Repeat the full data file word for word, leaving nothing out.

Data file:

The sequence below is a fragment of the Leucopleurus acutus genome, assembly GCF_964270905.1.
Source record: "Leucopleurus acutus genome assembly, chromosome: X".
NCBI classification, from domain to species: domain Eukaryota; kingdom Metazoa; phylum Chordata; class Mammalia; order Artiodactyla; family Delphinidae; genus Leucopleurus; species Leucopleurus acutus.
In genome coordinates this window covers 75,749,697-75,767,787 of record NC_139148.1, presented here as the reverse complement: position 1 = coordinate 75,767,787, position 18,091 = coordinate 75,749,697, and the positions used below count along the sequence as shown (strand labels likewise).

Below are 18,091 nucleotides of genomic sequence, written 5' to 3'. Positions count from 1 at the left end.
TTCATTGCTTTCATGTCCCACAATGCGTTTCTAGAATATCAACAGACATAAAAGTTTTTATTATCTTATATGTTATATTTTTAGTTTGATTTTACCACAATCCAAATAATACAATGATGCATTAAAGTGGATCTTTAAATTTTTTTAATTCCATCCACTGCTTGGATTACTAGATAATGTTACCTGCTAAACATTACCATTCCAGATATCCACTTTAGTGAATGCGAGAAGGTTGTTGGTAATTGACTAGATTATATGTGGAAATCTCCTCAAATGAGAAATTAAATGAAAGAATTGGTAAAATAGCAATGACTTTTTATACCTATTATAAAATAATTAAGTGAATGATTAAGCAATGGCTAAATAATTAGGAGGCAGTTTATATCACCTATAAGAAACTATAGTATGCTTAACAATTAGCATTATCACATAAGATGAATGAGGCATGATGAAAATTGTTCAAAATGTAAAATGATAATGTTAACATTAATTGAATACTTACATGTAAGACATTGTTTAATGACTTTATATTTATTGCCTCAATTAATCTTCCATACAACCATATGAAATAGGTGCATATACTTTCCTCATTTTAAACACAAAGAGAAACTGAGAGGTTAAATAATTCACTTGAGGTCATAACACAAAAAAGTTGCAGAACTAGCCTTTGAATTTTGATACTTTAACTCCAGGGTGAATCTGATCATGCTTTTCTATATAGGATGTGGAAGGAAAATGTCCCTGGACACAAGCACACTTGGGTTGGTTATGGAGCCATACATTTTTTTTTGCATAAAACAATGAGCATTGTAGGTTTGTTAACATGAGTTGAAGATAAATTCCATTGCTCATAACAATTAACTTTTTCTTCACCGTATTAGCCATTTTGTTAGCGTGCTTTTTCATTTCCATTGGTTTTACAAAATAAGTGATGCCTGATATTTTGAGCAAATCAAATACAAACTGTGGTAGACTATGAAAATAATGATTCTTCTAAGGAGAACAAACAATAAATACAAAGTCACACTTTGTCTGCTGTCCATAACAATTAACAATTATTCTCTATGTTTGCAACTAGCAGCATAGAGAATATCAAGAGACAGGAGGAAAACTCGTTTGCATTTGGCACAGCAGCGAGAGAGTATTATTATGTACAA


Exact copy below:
The sequence below is a fragment of the Leucopleurus acutus genome, assembly GCF_964270905.1.
Source record: "Leucopleurus acutus genome assembly, chromosome: X".
NCBI classification, from domain to species: domain Eukaryota; kingdom Metazoa; phylum Chordata; class Mammalia; order Artiodactyla; family Delphinidae; genus Leucopleurus; species Leucopleurus acutus.
In genome coordinates this window covers 75,749,697-75,767,787 of record NC_139148.1, presented here as the reverse complement: position 1 = coordinate 75,767,787, position 18,091 = coordinate 75,749,697, and the positions used below count along the sequence as shown (strand labels likewise).

Below are 18,091 nucleotides of genomic sequence, written 5' to 3'. Positions count from 1 at the left end.
TTCATTGCTTTCATGTCCCACAATGCGTTTCTAGAATATCAACAGACATAAAAGTTTTTATTATCTTATATGTTATATTTTTAGTTTGATTTTACCACAATCCAAATAATACAATGATGCATTAAAGTGGATCTTTAAATTTTTTTAATTCCATCCACTGCTTGGATTACTAGATAATGTTACCTGCTAAACATTACCATTCCAGATATCCACTTTAGTGAATGCGAGAAGGTTGTTGGTAATTGACTAGATTATATGTGGAAATCTCCTCAAATGAGAAATTAAATGAAAGAATTGGTAAAATAGCAATGACTTTTTATACCTATTATAAAATAATTAAGTGAATGATTAAGCAATGGCTAAATAATTAGGAGGCAGTTTATATCACCTATAAGAAACTATAGTATGCTTAACAATTAGCATTATCACATAAGATGAATGAGGCATGATGAAAATTGTTCAAAATGTAAAATGATAATGTTAACATTAATTGAATACTTACATGTAAGACATTGTTTAATGACTTTATATTTATTGCCTCAATTAATCTTCCATACAACCATATGAAATAGGTGCATATACTTTCCTCATTTTAAACACAAAGAGAAACTGAGAGGTTAAATAATTCACTTGAGGTCATAACACAAAAAAGTTGCAGAACTAGCCTTTGAATTTTGATACTTTAACTCCAGGGTGAATCTGATCATGCTTTTCTATATAGGATGTGGAAGGAAAATGTCCCTGGACACAAGCACACTTGGGTTGGTTATGGAGCCATACATTTTTTTTTGCATAAAACAATGAGCATTGTAGGTTTGTTAACATGAGTTGAAGATAAATTCCATTGCTCATAACAATTAACTTTTTCTTCACCGTATTAGCCATTTTGTTAGCGTGCTTTTTCATTTCCATTGGTTTTACAAAATAAGTGATGCCTGATATTTTGAGCAAATCAAATACAAACTGTGGTAGACTATGAAAATAATGATTCTTCTAAGGAGAACAAACAATAAATACAAAGTCACACTTTGTCTGCTGTCCATAACAATTAACAATTATTCTCTATGTTTGCAACTAGCAGCATAGAGAATATCAAGAGACAGGAGGAAAACTCGTTTGCATTTGGCACAGCAGCGAGAGAGTATTATTATGTACAA